Although your focus will be on keeping the temperature down in their room, it’s also worth darkening the room to help them realise it’s night time too!
There are a lot of different blackout blinds on the market, so do shop around. If you decide to install blinds, make sure they are either cordless, or you secure the blind cord so that it is completely out of your baby’s reach.
You can get easily portable blackout blinds that attach to windows with suckers. I have a review of the Gro Blackout Blinds here.
3. Use fans in the nursery
Let’s face it, a fan is nowhere near as effective as air conditioning! However we can’t all afford/fit air conditioning units in our home!
A fan is the next best thing.
For me, it has to be a tower fan! They are so much more efficient at actually making you feel cool. I find the smaller fans just circulate the warm air and make me feel no different.
When feeding your baby before bed, it’s fine to do so in front of the fan, but just remember not to leave them to sleep in full blast of the fan.
They may cool down too much in such a strong breeze.
You could pop the fan close by to them, and put it on a timer with certain fans, just to be sure they won’t be too uncomfortable.
If you can afford it then consider a portable air conditioner for the nursery – use it with a nursery thermometer to help guide you on how to dress baby.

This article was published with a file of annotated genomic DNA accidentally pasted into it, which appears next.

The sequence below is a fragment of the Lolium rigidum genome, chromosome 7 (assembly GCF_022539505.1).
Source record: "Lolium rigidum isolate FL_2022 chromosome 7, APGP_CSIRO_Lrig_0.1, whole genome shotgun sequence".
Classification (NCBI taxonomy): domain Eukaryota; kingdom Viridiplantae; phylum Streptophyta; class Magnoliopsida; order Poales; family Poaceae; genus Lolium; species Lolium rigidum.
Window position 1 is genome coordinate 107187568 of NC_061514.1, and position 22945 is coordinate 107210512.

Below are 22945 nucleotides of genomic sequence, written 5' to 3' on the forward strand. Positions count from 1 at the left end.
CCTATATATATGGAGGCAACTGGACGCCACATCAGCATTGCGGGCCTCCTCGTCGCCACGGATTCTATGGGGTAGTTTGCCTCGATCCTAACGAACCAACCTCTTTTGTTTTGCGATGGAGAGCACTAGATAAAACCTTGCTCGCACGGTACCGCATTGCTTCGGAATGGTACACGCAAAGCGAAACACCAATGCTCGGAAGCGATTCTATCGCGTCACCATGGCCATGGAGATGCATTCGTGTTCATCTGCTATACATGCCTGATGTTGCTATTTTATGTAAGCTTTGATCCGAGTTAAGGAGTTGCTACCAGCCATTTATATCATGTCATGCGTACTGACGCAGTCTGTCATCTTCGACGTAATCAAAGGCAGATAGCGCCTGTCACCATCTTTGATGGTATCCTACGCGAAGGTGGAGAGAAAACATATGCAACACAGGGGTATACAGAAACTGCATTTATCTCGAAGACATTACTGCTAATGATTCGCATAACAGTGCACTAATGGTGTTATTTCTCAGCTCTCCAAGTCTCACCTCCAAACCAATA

4. Strip them right down to a nappy
You may worry about your baby getting too cold overnight as the temperature drops. However your baby is not likely to get too cold if their room is in the high 20Cs. If they do get too cold, they will wake up and let you know.
If your baby has started to remove their own nappy (cheeky little things), then try turning it back to front so that the tabs are at the back. They will struggle to remove it then.
Follow dressing guidelines for what your baby should wear in certain temperatures – check out my guide to how to dress baby for sleep.
In general, when it hits above 25C I will dress the kids in just a top, or short-sleeved vest, and nappy or pants. I will give them a very light blanket which they can pull over themselves if they want and I check on them at around 10pm to see if they are too hot or too cold, then remove or add blankets/layers accordingly.
Still confused? A bedroom thermometer for the nursery – like this one – will really help.
5. Give them a cool bath
Getting the temperature right for a bath in a heatwave is fairly crucial. You want it to be cool, but not icy cold. This is because their body will actually work to warm them up, which is counter productive to what you want to happen!
Get the temperature to a few degrees cooler than you would usually bathe them in, and keep the water levels low, just a couple of inches.
Let them splash for a few minutes longer too just so they can really feel the benefit of the cooler temperature.
Gently pat them dry, or let them air dry if it’s really hot, as this will help cool their skin too before bedtime.
6. Close curtains during the day
When the heat is on outside, you want to keep it there as much as possible. Once the mercury rises to above 25, shutting the windows and closing the curtains can help to keep some of that heat out.
At 30C, if you keep the windows open your house will just heat quicker as the warm air breezes in through them.
This is especially important for bedrooms that are sun-facing in the afternoon.
7. Pop their sheets into the fridge